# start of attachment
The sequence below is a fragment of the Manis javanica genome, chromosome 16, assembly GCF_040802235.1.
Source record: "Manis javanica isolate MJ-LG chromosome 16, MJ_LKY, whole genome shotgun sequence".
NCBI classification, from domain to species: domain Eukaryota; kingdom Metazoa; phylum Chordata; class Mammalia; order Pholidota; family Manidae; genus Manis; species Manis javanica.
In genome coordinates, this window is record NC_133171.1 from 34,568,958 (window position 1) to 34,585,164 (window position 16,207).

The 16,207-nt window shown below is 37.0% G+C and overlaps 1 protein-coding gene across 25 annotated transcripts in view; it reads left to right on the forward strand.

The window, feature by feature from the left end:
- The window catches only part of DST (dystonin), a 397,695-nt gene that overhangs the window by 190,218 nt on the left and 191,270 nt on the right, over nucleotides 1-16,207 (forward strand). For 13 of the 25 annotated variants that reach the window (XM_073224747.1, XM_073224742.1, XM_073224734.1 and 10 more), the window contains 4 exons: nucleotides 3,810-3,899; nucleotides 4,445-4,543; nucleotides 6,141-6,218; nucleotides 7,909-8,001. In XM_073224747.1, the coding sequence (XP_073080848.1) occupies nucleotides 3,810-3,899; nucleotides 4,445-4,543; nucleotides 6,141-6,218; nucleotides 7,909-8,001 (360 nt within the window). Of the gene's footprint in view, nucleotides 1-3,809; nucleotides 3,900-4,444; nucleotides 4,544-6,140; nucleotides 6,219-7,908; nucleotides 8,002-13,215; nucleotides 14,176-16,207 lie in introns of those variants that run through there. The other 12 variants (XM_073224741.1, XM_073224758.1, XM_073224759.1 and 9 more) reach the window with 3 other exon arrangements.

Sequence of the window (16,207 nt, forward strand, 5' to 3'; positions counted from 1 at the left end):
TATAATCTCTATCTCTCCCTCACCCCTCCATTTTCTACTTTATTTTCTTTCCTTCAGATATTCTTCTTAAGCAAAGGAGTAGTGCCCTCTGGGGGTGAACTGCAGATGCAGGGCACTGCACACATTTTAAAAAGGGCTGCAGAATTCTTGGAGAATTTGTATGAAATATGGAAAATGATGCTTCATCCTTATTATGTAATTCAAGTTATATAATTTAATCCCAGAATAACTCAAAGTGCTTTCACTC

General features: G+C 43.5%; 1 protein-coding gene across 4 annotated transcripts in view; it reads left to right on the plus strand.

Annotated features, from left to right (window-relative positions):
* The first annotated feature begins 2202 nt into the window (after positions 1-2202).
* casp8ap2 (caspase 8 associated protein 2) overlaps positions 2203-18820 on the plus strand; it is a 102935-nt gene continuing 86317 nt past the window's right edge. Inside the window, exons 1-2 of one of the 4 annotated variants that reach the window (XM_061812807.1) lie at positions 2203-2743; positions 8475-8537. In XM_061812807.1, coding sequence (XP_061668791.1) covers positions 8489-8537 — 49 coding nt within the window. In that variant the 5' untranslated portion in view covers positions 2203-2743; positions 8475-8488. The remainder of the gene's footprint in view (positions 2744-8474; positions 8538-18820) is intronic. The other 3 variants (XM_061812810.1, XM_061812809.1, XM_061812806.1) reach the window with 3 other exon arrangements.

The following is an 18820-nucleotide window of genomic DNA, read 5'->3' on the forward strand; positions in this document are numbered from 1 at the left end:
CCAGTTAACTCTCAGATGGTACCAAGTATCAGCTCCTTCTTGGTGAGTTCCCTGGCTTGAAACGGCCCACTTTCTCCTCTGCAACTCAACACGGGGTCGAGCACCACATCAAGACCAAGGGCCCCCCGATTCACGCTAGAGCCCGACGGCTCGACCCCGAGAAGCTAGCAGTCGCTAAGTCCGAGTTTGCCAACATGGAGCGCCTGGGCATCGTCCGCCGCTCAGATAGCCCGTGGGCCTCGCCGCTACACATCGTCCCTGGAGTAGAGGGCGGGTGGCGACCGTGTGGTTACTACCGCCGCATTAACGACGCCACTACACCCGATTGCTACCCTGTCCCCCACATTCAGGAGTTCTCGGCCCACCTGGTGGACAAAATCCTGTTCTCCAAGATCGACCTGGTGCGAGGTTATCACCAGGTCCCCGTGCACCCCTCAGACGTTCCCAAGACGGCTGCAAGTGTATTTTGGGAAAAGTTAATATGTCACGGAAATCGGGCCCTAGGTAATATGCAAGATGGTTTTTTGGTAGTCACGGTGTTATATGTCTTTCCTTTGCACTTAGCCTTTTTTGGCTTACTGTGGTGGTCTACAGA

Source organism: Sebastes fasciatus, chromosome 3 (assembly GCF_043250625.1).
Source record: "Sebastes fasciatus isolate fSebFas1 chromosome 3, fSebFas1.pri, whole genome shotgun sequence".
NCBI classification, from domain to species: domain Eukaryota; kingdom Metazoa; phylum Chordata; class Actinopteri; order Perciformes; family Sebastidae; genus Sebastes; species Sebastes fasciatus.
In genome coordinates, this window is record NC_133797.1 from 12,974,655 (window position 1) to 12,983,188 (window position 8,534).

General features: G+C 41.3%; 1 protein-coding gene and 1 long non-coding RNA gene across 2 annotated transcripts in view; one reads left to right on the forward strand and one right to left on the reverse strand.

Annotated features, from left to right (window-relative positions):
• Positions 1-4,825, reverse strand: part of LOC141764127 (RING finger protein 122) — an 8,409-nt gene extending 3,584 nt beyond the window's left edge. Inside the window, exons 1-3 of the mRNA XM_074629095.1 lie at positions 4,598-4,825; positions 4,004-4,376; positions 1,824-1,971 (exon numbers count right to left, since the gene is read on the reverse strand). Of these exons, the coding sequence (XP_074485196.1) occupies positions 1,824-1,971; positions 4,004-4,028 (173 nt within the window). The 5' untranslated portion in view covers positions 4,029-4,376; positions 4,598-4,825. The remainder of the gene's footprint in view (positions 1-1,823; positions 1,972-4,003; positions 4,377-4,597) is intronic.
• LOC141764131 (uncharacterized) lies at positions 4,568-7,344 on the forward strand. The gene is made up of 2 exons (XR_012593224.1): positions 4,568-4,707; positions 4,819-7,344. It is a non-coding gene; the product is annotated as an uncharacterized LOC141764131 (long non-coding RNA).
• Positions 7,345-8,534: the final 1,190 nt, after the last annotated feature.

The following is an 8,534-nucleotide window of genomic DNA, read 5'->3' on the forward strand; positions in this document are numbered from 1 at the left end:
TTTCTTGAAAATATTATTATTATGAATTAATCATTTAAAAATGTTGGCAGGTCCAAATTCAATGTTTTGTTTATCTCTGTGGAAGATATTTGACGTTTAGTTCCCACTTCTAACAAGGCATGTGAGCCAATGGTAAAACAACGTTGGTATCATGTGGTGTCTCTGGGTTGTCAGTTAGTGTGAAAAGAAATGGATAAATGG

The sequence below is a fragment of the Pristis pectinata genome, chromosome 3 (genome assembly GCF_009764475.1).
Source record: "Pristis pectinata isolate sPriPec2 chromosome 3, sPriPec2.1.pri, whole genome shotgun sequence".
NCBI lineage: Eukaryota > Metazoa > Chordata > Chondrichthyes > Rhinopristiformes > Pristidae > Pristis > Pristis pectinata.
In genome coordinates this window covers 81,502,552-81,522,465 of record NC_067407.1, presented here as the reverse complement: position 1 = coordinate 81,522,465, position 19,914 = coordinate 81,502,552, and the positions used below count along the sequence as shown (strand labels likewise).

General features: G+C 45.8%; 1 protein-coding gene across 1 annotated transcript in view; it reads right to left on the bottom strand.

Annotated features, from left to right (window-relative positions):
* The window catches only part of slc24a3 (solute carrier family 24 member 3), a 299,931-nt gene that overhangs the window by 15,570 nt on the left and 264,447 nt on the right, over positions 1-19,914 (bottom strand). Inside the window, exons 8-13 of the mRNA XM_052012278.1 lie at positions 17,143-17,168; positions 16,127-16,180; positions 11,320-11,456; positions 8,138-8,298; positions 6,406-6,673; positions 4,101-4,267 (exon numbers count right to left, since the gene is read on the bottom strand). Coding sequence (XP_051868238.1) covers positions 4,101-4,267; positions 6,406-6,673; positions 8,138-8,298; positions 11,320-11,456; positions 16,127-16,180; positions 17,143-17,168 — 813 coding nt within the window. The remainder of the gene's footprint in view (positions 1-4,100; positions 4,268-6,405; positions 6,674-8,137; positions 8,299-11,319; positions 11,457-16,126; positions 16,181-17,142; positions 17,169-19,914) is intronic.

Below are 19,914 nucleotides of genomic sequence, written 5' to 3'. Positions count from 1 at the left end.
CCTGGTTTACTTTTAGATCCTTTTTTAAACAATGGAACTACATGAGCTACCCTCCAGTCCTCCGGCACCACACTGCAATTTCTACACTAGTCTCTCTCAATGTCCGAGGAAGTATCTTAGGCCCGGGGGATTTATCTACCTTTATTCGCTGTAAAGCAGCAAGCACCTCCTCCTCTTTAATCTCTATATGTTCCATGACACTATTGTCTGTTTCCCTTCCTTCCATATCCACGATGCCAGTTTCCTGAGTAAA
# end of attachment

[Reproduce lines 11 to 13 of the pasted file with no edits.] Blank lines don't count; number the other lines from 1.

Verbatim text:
Annotated features, from left to right (window-relative positions):
* The first annotated feature begins 2202 nt into the window (after positions 1-2202).
* casp8ap2 (caspase 8 associated protein 2) overlaps positions 2203-18820 on the plus strand; it is a 102935-nt gene continuing 86317 nt past the window's right edge. Inside the window, exons 1-2 of one of the 4 annotated variants that reach the window (XM_061812807.1) lie at positions 2203-2743; positions 8475-8537. In XM_061812807.1, coding sequence (XP_061668791.1) covers positions 8489-8537 — 49 coding nt within the window. In that variant the 5' untranslated portion in view covers positions 2203-2743; positions 8475-8488. The remainder of the gene's footprint in view (positions 2744-8474; positions 8538-18820) is intronic. The other 3 variants (XM_061812810.1, XM_061812809.1, XM_061812806.1) reach the window with 3 other exon arrangements.